SIEGEL: Here in the U.S. we have a number of people in Texas and Florida and in Northern California, Puerto Rico recovering from natural disasters, none so lethal as the tsunami that hit Japan in 2011. I was wondering, is there any takeaway as Americans pick up the pieces of their broken lives, anything that they could learn from the experience of the families who survived the tsunami?
PARRY: It's very difficult, isn't it? There are no - there are no easy answers. And I think what I learned in the course of following this story and writing this book is that there isn't any easy consolation. There are no easy answers. And anyone who offers glib answers is fibbing. But I suppose what you can say is that these disasters, you know, although they bring out conflict as well - one has to acknowledge that - they also show up in very stark form, you know, the strength and weaknesses of societies. And that's something that you can learn from not at the moment of the disaster and the immediate aftermath, but afterwards.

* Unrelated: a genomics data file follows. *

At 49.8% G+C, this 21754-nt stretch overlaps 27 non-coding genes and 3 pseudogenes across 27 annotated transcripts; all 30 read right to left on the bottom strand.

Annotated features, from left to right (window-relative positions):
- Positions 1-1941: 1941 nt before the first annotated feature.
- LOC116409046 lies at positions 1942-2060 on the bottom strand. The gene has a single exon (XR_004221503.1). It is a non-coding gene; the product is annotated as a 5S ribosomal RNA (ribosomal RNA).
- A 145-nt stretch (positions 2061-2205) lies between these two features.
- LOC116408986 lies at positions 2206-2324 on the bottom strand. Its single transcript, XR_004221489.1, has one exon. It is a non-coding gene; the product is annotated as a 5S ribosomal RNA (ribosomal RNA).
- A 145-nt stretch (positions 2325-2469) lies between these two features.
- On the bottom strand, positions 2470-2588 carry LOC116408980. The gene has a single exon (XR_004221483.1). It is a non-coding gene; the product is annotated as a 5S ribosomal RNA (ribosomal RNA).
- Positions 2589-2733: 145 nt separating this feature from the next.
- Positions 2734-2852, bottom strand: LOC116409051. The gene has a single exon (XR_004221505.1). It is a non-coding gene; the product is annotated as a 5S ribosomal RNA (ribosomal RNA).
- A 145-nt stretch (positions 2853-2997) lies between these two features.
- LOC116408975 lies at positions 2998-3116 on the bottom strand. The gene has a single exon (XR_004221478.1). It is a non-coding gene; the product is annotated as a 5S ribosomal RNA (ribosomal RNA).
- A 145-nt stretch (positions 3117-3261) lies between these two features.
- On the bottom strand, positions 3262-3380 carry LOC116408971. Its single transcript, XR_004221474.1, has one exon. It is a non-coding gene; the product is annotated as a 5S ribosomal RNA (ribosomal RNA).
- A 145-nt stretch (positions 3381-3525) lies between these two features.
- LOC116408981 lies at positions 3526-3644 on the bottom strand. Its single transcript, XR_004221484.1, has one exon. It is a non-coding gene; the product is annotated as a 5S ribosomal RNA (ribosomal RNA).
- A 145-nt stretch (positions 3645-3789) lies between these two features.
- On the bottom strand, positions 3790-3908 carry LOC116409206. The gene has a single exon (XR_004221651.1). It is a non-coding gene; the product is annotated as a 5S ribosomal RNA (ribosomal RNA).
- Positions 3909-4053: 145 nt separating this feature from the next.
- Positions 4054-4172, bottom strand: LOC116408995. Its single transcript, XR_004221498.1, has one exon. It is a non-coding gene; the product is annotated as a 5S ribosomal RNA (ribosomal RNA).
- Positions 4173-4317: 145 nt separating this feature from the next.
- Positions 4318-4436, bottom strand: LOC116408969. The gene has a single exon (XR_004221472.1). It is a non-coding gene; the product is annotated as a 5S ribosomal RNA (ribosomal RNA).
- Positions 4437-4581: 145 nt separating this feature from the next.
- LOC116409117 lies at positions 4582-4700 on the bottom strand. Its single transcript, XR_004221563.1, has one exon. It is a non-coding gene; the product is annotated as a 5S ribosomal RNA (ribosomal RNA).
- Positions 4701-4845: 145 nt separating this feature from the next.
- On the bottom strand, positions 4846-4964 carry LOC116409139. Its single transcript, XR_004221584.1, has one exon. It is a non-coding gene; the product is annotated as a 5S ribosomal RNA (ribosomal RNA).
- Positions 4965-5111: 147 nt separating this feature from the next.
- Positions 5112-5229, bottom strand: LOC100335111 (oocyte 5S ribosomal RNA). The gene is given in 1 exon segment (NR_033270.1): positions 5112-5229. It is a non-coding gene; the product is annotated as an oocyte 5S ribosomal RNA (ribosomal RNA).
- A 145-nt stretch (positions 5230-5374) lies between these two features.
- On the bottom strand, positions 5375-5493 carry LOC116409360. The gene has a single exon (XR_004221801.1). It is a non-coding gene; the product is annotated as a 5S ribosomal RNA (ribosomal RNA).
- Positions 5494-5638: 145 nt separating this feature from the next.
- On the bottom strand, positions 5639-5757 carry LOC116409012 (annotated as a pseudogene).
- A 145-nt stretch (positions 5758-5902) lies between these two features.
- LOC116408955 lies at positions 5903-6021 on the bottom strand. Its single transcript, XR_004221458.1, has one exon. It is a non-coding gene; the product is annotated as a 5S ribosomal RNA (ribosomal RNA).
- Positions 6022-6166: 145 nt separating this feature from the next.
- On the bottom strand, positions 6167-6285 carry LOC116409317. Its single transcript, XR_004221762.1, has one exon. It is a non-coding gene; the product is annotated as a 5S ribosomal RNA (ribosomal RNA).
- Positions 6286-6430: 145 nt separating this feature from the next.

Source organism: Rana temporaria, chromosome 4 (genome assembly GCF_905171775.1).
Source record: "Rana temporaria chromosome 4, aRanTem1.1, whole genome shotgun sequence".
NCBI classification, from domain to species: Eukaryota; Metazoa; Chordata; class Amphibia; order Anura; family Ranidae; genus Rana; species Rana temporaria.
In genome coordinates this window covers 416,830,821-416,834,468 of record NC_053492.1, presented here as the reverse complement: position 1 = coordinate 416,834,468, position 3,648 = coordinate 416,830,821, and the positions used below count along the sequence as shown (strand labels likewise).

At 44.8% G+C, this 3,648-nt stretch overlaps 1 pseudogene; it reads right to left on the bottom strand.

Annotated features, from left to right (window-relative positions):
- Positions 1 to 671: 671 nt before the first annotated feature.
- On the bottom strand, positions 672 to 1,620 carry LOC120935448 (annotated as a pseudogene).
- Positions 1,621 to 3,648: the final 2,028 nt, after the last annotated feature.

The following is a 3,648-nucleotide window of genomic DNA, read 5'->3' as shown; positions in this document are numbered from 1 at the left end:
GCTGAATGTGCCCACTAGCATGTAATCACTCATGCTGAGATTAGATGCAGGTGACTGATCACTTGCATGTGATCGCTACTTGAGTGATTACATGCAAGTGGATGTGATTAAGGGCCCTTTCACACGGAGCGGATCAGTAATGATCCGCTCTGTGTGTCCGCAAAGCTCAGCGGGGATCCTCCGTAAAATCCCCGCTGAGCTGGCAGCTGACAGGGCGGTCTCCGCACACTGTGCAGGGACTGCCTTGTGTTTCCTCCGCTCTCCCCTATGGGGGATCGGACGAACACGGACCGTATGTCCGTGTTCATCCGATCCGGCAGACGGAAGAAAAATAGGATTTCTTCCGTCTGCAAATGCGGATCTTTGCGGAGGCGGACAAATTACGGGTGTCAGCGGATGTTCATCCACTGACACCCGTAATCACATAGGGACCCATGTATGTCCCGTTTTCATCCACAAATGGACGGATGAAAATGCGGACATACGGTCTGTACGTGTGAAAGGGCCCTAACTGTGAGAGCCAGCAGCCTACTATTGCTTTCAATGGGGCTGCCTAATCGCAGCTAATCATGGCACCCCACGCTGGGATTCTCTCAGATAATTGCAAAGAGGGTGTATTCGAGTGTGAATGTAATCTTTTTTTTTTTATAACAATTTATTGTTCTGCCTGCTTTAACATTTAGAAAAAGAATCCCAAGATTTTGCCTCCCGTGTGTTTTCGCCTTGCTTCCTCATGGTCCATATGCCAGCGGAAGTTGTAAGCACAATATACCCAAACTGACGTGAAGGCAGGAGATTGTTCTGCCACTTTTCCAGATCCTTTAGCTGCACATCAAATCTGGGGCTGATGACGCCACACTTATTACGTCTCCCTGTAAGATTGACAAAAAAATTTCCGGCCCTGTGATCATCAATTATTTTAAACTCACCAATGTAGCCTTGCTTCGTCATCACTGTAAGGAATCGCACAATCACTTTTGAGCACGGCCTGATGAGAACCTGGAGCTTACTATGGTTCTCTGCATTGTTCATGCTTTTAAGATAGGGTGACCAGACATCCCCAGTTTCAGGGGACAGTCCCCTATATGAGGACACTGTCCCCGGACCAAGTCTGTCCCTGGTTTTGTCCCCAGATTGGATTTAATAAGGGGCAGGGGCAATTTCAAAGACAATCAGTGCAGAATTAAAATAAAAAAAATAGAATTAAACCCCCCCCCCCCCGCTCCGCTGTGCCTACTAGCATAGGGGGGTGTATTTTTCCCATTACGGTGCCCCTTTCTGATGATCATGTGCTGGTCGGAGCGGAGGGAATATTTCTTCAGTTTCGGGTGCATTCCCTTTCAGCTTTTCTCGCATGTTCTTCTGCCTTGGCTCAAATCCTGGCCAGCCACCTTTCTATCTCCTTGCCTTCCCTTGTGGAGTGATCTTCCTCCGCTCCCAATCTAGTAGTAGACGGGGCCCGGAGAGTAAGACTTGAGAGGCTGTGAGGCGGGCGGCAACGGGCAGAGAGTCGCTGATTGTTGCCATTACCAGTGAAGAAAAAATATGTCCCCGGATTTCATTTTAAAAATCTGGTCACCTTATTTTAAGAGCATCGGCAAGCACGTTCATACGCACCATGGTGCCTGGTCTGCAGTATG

I mean, I've been observing those various disasters in the United States which you listed from afar, you know, out - from out in Japan. But I suspect that they do reveal strengths, but also weaknesses and flaws in the societies where they occurred and fissures in the politics of the United States as well, to put it mildly. And that's something you can reflect on and learn from. And people in Japan, I think, have been trying to do that, too.
SIEGEL: Richard Lloyd Parry's book is called "Ghosts Of The Tsunami: Death And Life In Japan's Disaster Zone." Thanks for talking with us today.
PARRY: It's been a great pleasure, Robert. Thank you. Transcript provided by NPR, Copyright NPR.